“Wow, these quotes get annoying.”

Our Slog (Ships Log) with a Satelite View

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Day 14


I think I miscounted my days in the last post. I'm a bit groggy I guess.

Now that we are in some consistant winds and not having to constantly change course/sails or beat upwind time has sort of gone into a warp of sorts. The days are blending and boat keeps on moving. We've had to put up a weather cloth to keep the sea out of the cockpit and we are still taking waves occasionally. The brillant blue water looks amazing like an electric blueberry color, but it's cold.

And it's been cold for days. There's been no sun for almost a week now and the night watches require multiple layers. I'm probably repeating myself in these posts, but dman it's cold.

In about 72 miles we will reach the half way point to Hilo. All this time I've been a bit worried about Jordan's paperwork for the 5 day or less quarenteen procedure for rabis free Hawaii. It turns out I had reason to be worried. Apparently a few days after we left PV Sherrell was informed by Hawaii that Jordan didn't qualify. She almost told us to turn around.

One of our 2 proofs of rabis said "Macho" and didn't have all the proper names filled in, so they rejected our application. All this in spite of the passing labratory test results and other proof of vaccine. Sherrell then spent the past week trying to track down the vet and get a letter to correct the vaccine information. This vet was in Oxacca, so you can imagine how hard it was for Sherrell to track her down, explain the situation, and get the letter faxed (no fax machine around). Needless to say Sherrell pulled it off and got Jordan back on the approved list.

Day 13

Posted on Thursday Apr 18, 2013

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The wind is still blowing and the seas are a washing machine mix of NW and NE with some E and some SW just for fun. With a double reefed main and the staysail we are managing 5.5 knots through the slop. Last night Michael got doused by a wave that came into the cockpit. He was wearing waterproof gear fortunately but it's never fun taking a night time salt water shower.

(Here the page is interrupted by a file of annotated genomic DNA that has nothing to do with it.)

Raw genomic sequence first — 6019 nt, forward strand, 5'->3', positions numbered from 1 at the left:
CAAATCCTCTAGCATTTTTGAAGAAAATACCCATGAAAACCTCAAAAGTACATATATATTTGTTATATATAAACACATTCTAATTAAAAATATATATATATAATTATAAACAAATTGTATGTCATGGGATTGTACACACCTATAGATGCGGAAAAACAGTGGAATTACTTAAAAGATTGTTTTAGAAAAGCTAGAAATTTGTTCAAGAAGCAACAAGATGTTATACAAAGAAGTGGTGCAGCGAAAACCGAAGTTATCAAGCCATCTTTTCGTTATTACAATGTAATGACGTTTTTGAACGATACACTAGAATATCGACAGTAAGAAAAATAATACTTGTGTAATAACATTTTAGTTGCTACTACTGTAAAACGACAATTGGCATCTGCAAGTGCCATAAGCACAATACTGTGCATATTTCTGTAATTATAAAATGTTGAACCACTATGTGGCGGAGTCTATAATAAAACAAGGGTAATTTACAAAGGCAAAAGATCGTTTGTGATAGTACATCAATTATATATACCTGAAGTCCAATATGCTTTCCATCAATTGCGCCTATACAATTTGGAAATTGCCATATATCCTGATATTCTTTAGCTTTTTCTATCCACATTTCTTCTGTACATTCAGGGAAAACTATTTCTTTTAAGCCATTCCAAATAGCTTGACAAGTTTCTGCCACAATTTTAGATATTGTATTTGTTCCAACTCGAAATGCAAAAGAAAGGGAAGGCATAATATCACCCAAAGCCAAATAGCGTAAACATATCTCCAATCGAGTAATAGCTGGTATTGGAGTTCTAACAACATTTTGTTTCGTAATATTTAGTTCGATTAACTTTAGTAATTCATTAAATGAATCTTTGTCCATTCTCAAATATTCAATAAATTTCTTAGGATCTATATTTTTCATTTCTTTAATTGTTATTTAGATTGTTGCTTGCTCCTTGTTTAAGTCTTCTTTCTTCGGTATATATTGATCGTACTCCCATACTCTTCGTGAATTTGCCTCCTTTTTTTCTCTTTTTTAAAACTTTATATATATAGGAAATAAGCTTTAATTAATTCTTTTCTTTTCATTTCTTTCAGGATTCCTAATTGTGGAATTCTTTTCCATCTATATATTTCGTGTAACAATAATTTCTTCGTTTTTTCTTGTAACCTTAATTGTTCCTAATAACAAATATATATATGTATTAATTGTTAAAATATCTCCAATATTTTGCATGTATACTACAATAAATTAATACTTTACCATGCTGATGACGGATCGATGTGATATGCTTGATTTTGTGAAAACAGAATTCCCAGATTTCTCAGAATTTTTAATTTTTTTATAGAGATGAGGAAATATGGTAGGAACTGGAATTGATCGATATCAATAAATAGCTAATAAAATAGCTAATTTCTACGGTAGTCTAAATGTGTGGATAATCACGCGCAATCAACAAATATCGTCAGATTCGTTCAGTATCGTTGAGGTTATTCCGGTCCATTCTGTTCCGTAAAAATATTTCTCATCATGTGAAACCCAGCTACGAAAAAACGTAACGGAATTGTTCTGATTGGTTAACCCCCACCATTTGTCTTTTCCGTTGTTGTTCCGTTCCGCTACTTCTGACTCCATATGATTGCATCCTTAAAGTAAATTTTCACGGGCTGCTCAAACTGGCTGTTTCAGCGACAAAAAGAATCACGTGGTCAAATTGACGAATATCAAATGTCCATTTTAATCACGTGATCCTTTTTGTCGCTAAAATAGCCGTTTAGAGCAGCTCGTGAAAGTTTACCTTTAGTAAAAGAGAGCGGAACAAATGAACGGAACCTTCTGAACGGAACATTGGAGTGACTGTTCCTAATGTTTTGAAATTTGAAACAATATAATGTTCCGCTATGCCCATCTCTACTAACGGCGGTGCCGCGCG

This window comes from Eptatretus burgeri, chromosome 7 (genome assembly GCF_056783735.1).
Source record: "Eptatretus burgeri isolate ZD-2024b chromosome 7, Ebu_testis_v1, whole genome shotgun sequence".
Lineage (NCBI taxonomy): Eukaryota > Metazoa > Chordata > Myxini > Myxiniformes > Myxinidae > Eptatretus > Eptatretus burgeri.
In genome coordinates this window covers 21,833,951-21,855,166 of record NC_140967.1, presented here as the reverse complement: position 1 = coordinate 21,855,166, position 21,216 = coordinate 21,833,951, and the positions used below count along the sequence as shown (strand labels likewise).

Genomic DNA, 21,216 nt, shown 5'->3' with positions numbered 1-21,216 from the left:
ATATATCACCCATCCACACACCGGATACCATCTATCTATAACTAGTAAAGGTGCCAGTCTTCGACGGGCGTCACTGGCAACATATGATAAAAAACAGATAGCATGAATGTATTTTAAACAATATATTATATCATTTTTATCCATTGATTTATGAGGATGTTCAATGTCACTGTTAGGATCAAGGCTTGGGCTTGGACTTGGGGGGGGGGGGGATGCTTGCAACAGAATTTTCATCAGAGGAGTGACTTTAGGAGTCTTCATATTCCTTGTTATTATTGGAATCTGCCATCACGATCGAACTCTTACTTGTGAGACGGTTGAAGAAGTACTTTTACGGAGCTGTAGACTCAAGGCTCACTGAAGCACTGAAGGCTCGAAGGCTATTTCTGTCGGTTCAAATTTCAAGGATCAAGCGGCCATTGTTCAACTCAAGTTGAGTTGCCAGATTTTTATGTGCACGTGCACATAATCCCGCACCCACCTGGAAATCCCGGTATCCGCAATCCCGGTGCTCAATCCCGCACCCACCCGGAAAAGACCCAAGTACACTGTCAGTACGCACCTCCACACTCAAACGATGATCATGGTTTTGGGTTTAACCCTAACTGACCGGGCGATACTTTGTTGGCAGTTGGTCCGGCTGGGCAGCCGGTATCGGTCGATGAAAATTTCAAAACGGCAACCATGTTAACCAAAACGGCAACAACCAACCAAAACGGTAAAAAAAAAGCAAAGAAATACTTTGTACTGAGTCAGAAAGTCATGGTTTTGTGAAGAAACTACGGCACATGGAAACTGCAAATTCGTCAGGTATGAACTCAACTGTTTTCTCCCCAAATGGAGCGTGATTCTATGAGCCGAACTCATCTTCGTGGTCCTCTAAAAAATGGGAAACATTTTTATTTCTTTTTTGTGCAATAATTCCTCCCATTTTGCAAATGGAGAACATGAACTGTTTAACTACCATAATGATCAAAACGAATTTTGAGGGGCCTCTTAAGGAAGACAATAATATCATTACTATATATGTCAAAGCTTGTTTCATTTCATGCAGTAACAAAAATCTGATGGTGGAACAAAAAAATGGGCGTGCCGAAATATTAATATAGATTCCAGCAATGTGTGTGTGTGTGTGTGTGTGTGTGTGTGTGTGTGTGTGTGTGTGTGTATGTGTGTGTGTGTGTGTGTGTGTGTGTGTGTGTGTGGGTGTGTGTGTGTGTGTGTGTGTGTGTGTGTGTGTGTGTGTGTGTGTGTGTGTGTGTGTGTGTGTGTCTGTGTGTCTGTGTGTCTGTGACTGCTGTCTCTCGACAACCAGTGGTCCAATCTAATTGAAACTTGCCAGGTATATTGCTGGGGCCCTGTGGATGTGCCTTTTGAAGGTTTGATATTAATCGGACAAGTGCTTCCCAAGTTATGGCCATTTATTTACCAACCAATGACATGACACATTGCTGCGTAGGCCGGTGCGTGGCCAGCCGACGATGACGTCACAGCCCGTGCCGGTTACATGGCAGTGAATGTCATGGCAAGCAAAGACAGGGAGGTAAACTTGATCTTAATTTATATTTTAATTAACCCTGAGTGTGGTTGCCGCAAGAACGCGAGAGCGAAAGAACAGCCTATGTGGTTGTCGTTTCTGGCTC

We are closing in our half way point and currently we are west of the contential United States.

I made chili last night but not without some difficulty. Everything was rolling and bouncing around. My bowl full of dried beans took a tumble, sending beans everywhere inside the boat. I think we'll be finding them for months. Then as I was working on the seasoning, the entire bottle chili powder tipped over and dumped out. That was a huge mess. And if that's not enough, when I served my bowl, I turned to put the lid back on the pot as we rolled really hard the bowl which was on a non skid pad didn't slide, but rather just tipped over and dumped out my chili. Great. The chili turned out good and it's nice for this cold weather.

And it is cold. I'm wearing nylon layer with polor fleace and then full foul weather gear on top with a winter hat. I was finally able to do my night shift without shivering. There's been no sun for days making things cold, gloomy and damp.

Day 12 -- Wind Full Tilt Crazy

Posted on Wednesday Apr 17, 2013

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We did 130 miles in the last 24 hours and are on target to repeat that again. The down side it is very uncomfortable and COLD. Freezing cold. I'm in full foul weather gear and we had a light cold sprinkle to top off our 20-25 knots of NE wind.

It's a bumpy ride and we're hanging on tight.

Day 11

We've finally picked up some more wind and have been moving nicely for a while now. We are officially further west than Seattle now (a personal goal). In this trip though we still have many miles to go. In fact we are not even half way there yet. Theoretically the winds should be better and better as we get further out into the ocean. They are starting to turn NE slowly which is a good sign. The forecast shows 10-18 knots for the next couple of days. Hopefully we'll be able to settle in and make some miles.

We're experimenting with our watch schedule so we're doing something like a 8/8/4/4 for longer sleeping intervals. That is 7pm-3am, 3am-11am, 11am-3pm, 3pm-7pm. I've found that every boat does something different when it comes to watches because it all depends on the crew and often the conditions. We need a nother day or two to adjust to the new schedule to see how it goes.

So far the food is holding up well. We no longer have: bananas, grapefruit. Everything else is still fresh because the weather has been cold and cloudy. Mid day temperature is 71F...burr.

Day 10

The last couple of days the winds have been really light. I think we've only managed about 75 miles a day. However we got some wind last night and this afternoon so we are moving again. The forecast shows more wind tomorrow from the NE! This will be nice change from NW. When it does blow we've been walking on the walls due to the healing. No complaints though.

We've been completely becalmed several times to the point where the ocean turns glassy and that is worse than "climbing" round the bucking boat when it blows.

It really is hard to believe how much water is out here until you try crossing it at walking speed. It seems endless and the depth beneith us right now is about 13,952 feet.

D8 -- no trades

Posted on Saturday Apr 13, 2013